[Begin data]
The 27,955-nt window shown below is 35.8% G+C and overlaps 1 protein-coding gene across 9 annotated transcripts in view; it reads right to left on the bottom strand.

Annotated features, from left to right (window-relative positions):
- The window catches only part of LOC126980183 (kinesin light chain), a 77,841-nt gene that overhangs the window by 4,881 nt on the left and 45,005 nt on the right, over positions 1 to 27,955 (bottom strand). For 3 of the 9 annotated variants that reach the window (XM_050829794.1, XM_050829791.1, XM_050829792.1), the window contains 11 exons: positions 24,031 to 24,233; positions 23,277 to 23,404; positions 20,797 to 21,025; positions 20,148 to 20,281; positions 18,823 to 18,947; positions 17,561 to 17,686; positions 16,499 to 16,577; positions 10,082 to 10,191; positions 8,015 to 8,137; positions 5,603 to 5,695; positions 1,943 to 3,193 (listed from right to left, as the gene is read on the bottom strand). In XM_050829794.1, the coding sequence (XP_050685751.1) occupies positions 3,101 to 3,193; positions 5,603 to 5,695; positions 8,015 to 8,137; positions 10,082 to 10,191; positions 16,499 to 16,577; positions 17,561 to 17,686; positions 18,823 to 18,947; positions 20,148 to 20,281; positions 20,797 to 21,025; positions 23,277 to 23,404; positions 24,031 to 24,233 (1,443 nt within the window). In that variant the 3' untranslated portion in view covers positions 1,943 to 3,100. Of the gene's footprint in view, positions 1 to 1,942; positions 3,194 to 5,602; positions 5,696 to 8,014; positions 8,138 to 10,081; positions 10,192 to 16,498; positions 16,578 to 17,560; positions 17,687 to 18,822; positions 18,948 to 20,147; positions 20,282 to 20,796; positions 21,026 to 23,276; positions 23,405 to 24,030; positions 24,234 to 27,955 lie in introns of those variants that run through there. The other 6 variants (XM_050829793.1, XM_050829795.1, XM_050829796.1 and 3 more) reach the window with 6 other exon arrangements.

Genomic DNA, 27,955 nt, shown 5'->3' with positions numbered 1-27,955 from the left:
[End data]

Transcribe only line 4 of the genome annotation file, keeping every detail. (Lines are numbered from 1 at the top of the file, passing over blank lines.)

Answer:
Genomic DNA, 27,955 nt, shown 5'->3' with positions numbered 1-27,955 from the left: